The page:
Matt Spaccarelli had a contract with AT&T for service on his iPhone that included unlimited data. But when Spaccarelli used between 1.5 and 2 gigabytes — which you can do after watching just a few high-definition streaming movies — the wireless company would “throttle” his connection for the remainder of his billing cycle, meaning they slowed it down so much that it was essentially useless for watching videos, and hardly worked for surfing the web or playing games. Spaccarelli argued that “unlimited” should mean, well, unlimited.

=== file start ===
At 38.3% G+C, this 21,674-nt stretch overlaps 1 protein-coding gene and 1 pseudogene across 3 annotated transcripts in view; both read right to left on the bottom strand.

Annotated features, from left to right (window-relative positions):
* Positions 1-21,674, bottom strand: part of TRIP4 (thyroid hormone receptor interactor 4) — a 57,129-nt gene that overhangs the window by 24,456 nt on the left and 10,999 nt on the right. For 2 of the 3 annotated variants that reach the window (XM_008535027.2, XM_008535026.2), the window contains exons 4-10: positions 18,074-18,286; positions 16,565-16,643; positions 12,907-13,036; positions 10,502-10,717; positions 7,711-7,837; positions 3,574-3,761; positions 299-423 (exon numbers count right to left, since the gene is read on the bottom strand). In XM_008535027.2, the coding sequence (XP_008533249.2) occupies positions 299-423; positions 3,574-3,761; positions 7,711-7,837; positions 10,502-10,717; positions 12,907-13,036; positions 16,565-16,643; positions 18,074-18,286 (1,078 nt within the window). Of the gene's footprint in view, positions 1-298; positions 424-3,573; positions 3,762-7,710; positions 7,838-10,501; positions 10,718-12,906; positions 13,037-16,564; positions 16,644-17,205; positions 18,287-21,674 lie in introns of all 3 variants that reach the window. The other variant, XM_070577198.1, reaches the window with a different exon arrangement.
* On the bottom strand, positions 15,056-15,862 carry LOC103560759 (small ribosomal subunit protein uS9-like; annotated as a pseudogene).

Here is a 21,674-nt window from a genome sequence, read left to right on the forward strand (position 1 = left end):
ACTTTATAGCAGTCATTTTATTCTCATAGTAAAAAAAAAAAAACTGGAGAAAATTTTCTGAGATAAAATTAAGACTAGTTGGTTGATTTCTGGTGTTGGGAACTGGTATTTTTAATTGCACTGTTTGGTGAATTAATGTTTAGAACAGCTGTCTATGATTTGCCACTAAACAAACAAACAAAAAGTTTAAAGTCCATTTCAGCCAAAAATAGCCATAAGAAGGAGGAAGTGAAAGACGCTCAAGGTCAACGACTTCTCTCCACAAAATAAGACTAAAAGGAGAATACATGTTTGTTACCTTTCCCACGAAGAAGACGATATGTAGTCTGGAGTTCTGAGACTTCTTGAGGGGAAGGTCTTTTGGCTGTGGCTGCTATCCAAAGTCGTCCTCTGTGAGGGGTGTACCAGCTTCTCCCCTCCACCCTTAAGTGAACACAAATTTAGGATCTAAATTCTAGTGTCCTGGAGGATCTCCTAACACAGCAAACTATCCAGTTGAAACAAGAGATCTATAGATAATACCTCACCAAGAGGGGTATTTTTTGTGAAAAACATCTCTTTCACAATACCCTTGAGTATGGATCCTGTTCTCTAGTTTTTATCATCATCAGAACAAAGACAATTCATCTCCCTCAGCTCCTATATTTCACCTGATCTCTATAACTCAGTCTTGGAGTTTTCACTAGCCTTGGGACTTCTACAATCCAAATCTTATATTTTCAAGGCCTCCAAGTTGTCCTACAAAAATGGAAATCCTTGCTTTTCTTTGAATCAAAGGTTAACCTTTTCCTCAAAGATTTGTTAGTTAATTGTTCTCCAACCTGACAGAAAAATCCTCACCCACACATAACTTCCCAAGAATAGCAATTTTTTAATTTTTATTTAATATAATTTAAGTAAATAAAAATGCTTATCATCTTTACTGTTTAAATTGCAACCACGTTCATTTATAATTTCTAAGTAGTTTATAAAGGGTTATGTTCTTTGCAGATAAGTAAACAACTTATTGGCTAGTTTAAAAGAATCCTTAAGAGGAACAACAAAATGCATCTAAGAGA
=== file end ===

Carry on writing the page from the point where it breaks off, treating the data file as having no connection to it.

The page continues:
A judge in California agreed and awarded Spaccarelli $850. The Associated Press reported in March that AT&T, which initially said it would appeal the ruling, changed course and spent Spaccarelli a check for $850 plus $85 for court costs. AT&T, along with most other wireless carriers, has since stopped offering unlimited data plans, but the Associated Press estimates the cellular company still has around 17 million customers with unlimited data contracts that haven’t expired yet. Depending on how many of them it throttles — and how many get as angry and motivated as Spaccarelli — the company could have a slew of small-claims cases on its hands.
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